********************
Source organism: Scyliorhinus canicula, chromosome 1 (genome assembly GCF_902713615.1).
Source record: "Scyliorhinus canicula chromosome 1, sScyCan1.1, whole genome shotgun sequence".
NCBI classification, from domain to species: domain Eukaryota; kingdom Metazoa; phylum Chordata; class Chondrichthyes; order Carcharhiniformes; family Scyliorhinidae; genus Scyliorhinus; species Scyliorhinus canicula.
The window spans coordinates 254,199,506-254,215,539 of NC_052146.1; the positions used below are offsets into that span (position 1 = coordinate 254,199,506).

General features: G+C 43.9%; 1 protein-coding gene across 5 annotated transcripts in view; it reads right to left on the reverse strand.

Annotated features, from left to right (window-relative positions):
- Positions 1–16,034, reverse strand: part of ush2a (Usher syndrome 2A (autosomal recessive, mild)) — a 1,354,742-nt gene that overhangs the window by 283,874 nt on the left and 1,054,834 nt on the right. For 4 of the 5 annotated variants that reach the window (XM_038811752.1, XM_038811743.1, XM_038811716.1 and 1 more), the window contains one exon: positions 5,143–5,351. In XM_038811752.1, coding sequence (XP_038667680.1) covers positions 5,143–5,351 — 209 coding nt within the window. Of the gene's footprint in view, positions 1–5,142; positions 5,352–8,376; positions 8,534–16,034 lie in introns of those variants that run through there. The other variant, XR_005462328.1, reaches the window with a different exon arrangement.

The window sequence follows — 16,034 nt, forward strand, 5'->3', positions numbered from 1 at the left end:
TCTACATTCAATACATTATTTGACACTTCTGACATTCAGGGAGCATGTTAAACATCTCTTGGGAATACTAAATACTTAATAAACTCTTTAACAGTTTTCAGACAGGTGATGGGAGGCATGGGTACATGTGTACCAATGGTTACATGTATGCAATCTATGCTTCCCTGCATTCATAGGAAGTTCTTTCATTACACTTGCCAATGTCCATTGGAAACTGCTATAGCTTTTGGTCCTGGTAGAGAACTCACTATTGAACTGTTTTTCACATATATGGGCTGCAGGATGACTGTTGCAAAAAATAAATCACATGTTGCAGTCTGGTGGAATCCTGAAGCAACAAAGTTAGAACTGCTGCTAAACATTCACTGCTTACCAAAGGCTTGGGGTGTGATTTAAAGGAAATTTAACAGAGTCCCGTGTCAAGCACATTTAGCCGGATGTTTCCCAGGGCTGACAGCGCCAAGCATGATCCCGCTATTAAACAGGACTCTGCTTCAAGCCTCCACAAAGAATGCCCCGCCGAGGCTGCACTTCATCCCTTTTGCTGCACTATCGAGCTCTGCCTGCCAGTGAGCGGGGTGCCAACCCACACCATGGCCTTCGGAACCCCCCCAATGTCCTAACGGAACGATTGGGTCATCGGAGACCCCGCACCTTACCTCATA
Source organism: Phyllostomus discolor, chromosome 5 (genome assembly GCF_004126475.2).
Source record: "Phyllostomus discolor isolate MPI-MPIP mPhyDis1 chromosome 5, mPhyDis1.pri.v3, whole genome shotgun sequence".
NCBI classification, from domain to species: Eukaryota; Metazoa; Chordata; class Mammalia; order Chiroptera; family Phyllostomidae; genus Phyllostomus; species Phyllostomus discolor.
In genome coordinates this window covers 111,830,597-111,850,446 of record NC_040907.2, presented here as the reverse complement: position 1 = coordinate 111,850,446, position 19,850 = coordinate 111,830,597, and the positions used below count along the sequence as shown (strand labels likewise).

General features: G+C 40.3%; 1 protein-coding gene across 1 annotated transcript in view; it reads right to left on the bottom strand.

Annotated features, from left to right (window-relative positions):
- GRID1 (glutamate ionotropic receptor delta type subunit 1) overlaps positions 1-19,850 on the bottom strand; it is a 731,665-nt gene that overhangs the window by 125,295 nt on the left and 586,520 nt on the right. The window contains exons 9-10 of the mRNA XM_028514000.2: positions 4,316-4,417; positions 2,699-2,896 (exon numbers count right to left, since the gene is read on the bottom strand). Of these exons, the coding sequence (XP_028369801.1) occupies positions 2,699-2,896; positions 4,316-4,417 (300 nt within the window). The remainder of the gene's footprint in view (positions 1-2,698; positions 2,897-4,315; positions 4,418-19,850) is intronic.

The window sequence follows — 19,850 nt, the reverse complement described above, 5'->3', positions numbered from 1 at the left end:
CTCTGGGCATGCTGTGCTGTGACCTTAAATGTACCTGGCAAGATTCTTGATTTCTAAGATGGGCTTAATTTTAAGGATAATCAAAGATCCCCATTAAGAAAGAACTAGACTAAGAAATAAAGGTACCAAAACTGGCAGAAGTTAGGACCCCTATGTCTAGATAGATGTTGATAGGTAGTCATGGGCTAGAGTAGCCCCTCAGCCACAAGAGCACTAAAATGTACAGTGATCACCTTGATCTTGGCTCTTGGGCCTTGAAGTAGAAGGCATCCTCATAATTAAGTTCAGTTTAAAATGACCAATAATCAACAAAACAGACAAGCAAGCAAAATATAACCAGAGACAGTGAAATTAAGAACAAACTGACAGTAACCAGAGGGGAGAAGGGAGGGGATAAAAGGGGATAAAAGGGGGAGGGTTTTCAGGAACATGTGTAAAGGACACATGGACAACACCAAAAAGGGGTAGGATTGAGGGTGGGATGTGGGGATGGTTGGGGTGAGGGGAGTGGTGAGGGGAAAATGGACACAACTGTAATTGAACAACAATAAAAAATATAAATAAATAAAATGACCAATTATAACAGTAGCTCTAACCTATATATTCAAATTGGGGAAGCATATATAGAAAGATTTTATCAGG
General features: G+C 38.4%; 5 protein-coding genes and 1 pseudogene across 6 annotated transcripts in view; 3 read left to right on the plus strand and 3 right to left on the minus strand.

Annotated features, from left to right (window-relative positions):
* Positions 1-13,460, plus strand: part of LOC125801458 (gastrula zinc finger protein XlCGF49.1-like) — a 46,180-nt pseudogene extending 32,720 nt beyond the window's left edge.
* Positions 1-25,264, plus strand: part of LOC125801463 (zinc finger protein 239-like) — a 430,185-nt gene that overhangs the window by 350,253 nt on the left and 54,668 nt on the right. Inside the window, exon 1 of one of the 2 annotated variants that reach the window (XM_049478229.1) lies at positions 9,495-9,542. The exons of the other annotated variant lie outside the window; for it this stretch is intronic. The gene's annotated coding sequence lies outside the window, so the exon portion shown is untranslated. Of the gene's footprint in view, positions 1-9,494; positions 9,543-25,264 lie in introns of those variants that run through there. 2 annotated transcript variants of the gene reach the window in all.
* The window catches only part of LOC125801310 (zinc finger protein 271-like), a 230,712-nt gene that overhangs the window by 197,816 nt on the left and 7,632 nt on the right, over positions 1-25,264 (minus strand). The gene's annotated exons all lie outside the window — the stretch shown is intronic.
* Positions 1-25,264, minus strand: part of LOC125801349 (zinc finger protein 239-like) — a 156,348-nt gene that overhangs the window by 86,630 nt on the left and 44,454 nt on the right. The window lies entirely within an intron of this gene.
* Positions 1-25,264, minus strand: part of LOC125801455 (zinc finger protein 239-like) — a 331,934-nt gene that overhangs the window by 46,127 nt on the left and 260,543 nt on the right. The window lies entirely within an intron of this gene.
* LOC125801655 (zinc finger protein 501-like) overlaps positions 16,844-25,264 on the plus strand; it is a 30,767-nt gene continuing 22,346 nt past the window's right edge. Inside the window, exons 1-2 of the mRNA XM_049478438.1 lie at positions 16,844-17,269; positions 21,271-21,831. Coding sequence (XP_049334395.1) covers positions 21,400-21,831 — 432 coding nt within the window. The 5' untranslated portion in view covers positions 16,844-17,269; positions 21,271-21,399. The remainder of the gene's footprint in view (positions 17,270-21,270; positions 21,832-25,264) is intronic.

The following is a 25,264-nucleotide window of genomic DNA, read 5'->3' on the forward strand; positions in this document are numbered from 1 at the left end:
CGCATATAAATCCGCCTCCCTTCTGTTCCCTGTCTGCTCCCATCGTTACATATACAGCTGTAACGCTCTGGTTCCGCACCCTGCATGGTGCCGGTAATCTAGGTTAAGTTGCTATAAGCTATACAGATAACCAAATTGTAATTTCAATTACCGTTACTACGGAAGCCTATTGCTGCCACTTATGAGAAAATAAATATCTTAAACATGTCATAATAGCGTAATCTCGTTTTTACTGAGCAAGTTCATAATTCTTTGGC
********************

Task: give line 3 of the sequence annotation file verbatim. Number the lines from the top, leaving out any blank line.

NCBI classification, from domain to species: domain Eukaryota; kingdom Metazoa; phylum Chordata; class Chondrichthyes; order Carcharhiniformes; family Scyliorhinidae; genus Scyliorhinus; species Scyliorhinus canicula.